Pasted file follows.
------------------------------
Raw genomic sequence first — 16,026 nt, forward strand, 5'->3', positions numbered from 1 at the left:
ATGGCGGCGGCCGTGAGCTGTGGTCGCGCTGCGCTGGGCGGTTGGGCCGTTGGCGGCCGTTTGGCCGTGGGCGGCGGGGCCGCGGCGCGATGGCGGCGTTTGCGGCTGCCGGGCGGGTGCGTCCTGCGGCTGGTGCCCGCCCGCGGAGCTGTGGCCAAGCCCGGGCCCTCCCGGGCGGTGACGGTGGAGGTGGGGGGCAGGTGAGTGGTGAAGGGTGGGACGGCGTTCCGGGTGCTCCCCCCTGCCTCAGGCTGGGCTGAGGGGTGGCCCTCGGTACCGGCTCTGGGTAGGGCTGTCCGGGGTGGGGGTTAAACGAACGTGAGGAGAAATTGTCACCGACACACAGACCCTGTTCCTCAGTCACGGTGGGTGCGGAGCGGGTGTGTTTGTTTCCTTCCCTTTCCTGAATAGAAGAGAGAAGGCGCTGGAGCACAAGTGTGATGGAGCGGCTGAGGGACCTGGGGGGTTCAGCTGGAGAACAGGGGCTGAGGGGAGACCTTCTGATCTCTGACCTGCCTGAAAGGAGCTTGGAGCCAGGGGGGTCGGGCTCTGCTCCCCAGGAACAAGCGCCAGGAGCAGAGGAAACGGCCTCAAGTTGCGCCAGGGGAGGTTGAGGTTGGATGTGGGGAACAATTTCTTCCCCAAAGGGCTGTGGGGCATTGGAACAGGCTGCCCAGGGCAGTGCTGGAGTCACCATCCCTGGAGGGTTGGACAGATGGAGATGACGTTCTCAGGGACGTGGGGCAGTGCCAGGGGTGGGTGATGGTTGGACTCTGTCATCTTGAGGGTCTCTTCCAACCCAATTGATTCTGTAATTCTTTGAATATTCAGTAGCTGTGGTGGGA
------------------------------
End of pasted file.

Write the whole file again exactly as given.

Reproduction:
Raw genomic sequence first — 16,026 nt, forward strand, 5'->3', positions numbered from 1 at the left:
ATGGCGGCGGCCGTGAGCTGTGGTCGCGCTGCGCTGGGCGGTTGGGCCGTTGGCGGCCGTTTGGCCGTGGGCGGCGGGGCCGCGGCGCGATGGCGGCGTTTGCGGCTGCCGGGCGGGTGCGTCCTGCGGCTGGTGCCCGCCCGCGGAGCTGTGGCCAAGCCCGGGCCCTCCCGGGCGGTGACGGTGGAGGTGGGGGGCAGGTGAGTGGTGAAGGGTGGGACGGCGTTCCGGGTGCTCCCCCCTGCCTCAGGCTGGGCTGAGGGGTGGCCCTCGGTACCGGCTCTGGGTAGGGCTGTCCGGGGTGGGGGTTAAACGAACGTGAGGAGAAATTGTCACCGACACACAGACCCTGTTCCTCAGTCACGGTGGGTGCGGAGCGGGTGTGTTTGTTTCCTTCCCTTTCCTGAATAGAAGAGAGAAGGCGCTGGAGCACAAGTGTGATGGAGCGGCTGAGGGACCTGGGGGGTTCAGCTGGAGAACAGGGGCTGAGGGGAGACCTTCTGATCTCTGACCTGCCTGAAAGGAGCTTGGAGCCAGGGGGGTCGGGCTCTGCTCCCCAGGAACAAGCGCCAGGAGCAGAGGAAACGGCCTCAAGTTGCGCCAGGGGAGGTTGAGGTTGGATGTGGGGAACAATTTCTTCCCCAAAGGGCTGTGGGGCATTGGAACAGGCTGCCCAGGGCAGTGCTGGAGTCACCATCCCTGGAGGGTTGGACAGATGGAGATGACGTTCTCAGGGACGTGGGGCAGTGCCAGGGGTGGGTGATGGTTGGACTCTGTCATCTTGAGGGTCTCTTCCAACCCAATTGATTCTGTAATTCTTTGAATATTCAGTAGCTGTGGTGGGA